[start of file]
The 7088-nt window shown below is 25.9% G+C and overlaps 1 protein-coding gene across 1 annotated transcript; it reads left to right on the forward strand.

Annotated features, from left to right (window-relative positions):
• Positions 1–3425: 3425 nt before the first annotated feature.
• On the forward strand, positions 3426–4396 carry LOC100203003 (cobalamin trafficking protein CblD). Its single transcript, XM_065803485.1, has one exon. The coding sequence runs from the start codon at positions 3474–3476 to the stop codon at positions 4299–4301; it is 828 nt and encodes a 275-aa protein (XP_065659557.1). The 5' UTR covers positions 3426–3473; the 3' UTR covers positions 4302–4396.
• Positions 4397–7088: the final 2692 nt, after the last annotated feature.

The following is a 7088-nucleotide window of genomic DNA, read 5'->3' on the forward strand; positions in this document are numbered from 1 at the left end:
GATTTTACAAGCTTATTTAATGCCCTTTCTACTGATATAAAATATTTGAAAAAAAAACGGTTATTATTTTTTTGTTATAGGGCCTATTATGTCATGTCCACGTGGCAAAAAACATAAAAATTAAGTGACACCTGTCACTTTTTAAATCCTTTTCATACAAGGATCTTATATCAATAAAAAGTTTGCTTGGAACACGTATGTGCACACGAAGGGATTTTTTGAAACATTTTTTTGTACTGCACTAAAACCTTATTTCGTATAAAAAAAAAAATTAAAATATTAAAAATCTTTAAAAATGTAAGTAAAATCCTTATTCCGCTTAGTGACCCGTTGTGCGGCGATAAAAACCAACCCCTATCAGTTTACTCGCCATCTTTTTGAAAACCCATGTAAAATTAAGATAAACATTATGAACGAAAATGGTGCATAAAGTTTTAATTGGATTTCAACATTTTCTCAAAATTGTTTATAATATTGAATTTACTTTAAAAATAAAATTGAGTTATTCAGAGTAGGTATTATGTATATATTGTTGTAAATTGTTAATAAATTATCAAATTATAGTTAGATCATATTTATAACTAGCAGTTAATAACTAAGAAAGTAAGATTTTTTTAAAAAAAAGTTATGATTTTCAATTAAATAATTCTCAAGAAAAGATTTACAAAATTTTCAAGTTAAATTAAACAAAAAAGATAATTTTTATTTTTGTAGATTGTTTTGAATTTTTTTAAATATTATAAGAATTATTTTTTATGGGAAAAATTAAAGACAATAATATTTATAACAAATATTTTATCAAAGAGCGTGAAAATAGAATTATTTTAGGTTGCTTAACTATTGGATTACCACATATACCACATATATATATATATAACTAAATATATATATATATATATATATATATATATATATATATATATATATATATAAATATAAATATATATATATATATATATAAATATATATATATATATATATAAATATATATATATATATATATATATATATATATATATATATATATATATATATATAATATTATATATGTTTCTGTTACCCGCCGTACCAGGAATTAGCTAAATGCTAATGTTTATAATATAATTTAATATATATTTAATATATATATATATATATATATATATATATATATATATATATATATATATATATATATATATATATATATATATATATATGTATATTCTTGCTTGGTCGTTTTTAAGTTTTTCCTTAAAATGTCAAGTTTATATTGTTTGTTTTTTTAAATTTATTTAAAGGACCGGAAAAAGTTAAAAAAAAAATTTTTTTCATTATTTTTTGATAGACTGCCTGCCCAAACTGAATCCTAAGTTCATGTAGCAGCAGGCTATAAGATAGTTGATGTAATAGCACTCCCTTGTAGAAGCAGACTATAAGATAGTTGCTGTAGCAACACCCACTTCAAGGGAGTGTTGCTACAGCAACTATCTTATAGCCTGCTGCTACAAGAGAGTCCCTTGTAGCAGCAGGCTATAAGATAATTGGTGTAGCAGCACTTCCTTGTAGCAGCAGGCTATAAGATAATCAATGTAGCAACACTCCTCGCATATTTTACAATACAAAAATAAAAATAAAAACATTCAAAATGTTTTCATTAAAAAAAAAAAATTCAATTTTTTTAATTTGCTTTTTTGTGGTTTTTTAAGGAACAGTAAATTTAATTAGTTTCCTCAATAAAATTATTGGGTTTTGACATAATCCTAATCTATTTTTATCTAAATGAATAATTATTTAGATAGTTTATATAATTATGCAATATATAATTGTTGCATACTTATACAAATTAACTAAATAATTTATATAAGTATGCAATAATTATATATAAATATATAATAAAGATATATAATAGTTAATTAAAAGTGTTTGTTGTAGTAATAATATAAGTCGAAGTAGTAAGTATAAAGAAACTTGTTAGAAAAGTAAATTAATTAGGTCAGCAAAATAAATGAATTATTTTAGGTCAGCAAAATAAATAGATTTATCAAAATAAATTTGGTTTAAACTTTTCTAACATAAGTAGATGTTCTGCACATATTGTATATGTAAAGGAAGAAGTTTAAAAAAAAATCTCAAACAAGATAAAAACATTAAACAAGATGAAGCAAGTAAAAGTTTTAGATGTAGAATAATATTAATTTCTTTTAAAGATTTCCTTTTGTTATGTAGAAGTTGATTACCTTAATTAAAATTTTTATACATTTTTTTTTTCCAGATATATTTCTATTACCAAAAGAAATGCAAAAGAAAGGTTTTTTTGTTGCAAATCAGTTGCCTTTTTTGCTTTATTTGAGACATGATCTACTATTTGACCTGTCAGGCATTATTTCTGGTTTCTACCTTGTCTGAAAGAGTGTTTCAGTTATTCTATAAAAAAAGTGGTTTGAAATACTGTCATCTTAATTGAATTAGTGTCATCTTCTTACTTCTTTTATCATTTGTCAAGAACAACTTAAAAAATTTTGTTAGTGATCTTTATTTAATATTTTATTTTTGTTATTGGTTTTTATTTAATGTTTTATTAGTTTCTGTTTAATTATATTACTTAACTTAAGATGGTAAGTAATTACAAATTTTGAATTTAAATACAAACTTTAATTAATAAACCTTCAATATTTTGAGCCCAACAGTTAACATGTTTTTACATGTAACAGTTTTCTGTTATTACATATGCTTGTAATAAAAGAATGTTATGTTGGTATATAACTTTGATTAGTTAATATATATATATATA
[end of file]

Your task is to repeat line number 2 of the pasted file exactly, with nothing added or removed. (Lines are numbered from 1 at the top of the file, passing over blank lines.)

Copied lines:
Annotated features, from left to right (window-relative positions):